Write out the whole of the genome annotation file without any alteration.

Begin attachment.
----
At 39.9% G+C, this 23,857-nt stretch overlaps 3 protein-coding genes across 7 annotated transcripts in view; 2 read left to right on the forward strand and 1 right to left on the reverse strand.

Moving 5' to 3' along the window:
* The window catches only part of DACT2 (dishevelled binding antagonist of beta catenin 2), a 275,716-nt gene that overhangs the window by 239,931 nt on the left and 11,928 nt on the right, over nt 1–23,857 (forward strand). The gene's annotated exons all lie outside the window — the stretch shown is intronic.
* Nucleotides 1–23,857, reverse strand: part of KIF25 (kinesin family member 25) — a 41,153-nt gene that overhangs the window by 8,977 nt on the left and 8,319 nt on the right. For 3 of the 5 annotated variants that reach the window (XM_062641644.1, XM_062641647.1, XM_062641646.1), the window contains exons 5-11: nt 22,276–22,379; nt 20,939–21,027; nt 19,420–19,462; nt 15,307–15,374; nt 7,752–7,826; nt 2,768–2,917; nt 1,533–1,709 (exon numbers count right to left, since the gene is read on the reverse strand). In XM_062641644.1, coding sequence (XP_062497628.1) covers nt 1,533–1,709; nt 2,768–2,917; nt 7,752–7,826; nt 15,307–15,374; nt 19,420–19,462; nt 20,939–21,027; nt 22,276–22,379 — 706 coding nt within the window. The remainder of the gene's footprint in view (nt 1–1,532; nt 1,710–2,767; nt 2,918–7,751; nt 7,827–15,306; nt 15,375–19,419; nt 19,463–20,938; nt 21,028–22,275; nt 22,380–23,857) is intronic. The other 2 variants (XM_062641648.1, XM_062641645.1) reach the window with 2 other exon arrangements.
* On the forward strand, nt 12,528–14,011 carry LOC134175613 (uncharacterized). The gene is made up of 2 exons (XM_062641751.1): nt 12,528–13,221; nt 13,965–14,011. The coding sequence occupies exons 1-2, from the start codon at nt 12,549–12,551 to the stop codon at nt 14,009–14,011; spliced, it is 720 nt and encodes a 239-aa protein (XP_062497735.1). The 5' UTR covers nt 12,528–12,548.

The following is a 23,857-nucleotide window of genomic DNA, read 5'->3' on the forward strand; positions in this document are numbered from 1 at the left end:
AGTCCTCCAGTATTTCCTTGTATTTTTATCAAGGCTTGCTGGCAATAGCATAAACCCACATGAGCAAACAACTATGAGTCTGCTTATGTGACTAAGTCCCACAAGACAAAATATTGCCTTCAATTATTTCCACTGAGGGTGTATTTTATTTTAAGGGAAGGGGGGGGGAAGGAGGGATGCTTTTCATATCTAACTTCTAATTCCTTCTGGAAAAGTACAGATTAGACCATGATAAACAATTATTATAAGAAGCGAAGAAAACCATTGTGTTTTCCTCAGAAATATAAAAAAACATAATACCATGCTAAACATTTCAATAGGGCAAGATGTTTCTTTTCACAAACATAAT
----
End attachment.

At 39.9% G+C, this 23,857-nt stretch overlaps 3 protein-coding genes across 7 annotated transcripts in view; 2 read left to right on the forward strand and 1 right to left on the reverse strand.

Moving 5' to 3' along the window:
* The window catches only part of DACT2 (dishevelled binding antagonist of beta catenin 2), a 275,716-nt gene that overhangs the window by 239,931 nt on the left and 11,928 nt on the right, over nt 1–23,857 (forward strand). The gene's annotated exons all lie outside the window — the stretch shown is intronic.
* Nucleotides 1–23,857, reverse strand: part of KIF25 (kinesin family member 25) — a 41,153-nt gene that overhangs the window by 8,977 nt on the left and 8,319 nt on the right. For 3 of the 5 annotated variants that reach the window (XM_062641644.1, XM_062641647.1, XM_062641646.1), the window contains exons 5-11: nt 22,276–22,379; nt 20,939–21,027; nt 19,420–19,462; nt 15,307–15,374; nt 7,752–7,826; nt 2,768–2,917; nt 1,533–1,709 (exon numbers count right to left, since the gene is read on the reverse strand). In XM_062641644.1, coding sequence (XP_062497628.1) covers nt 1,533–1,709; nt 2,768–2,917; nt 7,752–7,826; nt 15,307–15,374; nt 19,420–19,462; nt 20,939–21,027; nt 22,276–22,379 — 706 coding nt within the window. The remainder of the gene's footprint in view (nt 1–1,532; nt 1,710–2,767; nt 2,918–7,751; nt 7,827–15,306; nt 15,375–19,419; nt 19,463–20,938; nt 21,028–22,275; nt 22,380–23,857) is intronic. The other 2 variants (XM_062641648.1, XM_062641645.1) reach the window with 2 other exon arrangements.
* On the forward strand, nt 12,528–14,011 carry LOC134175613 (uncharacterized). The gene is made up of 2 exons (XM_062641751.1): nt 12,528–13,221; nt 13,965–14,011. The coding sequence occupies exons 1-2, from the start codon at nt 12,549–12,551 to the stop codon at nt 14,009–14,011; spliced, it is 720 nt and encodes a 239-aa protein (XP_062497735.1). The 5' UTR covers nt 12,528–12,548.

The following is a 23,857-nucleotide window of genomic DNA, read 5'->3' on the forward strand; positions in this document are numbered from 1 at the left end:
AGTCCTCCAGTATTTCCTTGTATTTTTATCAAGGCTTGCTGGCAATAGCATAAACCCACATGAGCAAACAACTATGAGTCTGCTTATGTGACTAAGTCCCACAAGACAAAATATTGCCTTCAATTATTTCCACTGAGGGTGTATTTTATTTTAAGGGAAGGGGGGGGGAAGGAGGGATGCTTTTCATATCTAACTTCTAATTCCTTCTGGAAAAGTACAGATTAGACCATGATAAACAATTATTATAAGAAGCGAAGAAAACCATTGTGTTTTCCTCAGAAATATAAAAAAACATAATACCATGCTAAACATTTCAATAGGGCAAGATGTTTCTTTTCACAAACATAAT